As an African-American female, entering Al‑Anon was quite a challenge for me. I’m strong in some ways, but I was lost in the way of living and focusing on myself. At the first meeting, I felt uncomfortable because I was the only African-American in the group. I was not that trusting of Caucasians in an all white setting, and I wasn’t sure how genuine or accepting their responses would be.
It was one of the darkest times of my life. By the age of 36, I had been married and divorced twice, had numerous committed relationships fail, and my latest relationship with an alcoholic was falling apart.
Today, I spent the day reminiscing about my very first Al‑Anon home group. I came to them totally battered inside and out. For three months, I sat alone away from the table not speaking a word, week after week. I was the only minority there. I lived in a city where race relations were deplorable, the absolute worst in this country. I didn’t speak because I feared I would not be accepted and, worse yet, they would not be interested in my pain. So I became a human sponge, soaking up everything I was hearing, and running out after the meeting.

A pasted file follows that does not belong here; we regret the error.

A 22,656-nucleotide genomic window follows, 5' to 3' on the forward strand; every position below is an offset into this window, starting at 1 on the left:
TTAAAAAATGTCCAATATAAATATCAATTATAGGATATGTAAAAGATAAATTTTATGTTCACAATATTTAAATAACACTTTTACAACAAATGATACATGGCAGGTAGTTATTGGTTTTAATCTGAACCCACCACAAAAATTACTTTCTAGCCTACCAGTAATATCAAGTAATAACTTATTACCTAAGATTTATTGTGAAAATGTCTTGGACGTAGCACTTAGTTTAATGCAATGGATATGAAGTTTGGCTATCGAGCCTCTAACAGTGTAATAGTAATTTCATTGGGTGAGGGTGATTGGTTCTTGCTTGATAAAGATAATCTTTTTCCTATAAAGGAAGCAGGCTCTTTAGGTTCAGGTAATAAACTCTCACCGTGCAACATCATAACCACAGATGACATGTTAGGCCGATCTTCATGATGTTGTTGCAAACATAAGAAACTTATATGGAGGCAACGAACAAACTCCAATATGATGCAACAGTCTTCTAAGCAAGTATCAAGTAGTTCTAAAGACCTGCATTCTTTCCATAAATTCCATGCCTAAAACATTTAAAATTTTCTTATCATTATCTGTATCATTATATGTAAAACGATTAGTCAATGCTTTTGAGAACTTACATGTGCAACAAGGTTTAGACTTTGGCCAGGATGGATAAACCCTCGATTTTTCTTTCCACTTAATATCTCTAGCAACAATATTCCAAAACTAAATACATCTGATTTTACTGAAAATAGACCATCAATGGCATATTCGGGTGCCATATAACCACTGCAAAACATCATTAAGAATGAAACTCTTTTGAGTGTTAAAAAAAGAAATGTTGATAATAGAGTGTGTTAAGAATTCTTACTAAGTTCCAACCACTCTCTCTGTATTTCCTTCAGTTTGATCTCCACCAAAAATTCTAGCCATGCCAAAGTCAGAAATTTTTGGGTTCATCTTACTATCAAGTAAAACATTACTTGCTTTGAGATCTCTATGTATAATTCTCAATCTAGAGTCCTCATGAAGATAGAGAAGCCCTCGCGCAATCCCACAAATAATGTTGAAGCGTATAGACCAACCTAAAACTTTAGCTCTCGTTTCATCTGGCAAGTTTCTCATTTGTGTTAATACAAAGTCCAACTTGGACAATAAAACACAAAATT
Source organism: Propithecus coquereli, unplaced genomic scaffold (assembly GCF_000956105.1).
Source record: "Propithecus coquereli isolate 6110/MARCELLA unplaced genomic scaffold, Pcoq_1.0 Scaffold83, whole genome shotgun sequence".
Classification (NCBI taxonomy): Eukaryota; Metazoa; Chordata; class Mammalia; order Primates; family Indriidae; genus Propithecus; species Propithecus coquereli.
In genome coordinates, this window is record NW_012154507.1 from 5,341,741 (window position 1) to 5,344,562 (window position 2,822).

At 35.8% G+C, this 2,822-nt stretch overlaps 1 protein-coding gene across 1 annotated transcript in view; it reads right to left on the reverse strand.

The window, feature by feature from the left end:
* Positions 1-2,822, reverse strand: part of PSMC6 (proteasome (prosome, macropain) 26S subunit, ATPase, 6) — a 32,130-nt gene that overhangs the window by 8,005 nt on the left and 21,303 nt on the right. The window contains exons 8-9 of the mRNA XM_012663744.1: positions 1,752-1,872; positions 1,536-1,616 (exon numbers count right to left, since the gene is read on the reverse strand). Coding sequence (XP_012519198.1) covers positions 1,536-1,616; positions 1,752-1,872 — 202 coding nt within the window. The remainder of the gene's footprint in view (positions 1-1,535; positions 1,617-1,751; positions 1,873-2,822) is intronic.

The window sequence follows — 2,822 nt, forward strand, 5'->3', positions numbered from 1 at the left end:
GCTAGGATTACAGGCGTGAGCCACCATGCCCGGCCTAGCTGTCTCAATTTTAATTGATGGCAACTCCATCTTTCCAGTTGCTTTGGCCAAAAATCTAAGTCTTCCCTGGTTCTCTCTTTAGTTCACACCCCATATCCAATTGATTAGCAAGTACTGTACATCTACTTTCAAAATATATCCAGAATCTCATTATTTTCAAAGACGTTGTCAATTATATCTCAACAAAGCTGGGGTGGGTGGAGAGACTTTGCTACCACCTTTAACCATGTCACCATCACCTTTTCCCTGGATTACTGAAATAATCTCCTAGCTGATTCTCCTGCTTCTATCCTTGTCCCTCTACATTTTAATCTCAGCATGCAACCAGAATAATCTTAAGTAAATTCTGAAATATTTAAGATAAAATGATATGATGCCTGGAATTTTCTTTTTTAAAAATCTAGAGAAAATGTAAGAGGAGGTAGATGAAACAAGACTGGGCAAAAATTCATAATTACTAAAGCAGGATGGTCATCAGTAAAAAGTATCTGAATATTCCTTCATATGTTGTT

It may not be the case in your meeting but in my meeting, the member count is typically ten women for every man. It is said that every alcoholic affects the lives of at least twenty people but, certainly, those twenty people can’t all be women. So why aren’t there more men in Al‑Anon? Some evenings, I’m the only man in the room.
Finding out that the alcoholic was not the cause of my unhappiness was my first revelation in Al‑Anon. Even though he had made me so unhappy, I discovered another window through which to view the situation. I took a good look at myself: at my attitude; my arrogance; my selfishness; and my lack of faith, prayer, and spirituality. Through that new window, I tried to take another look at all my life experiences.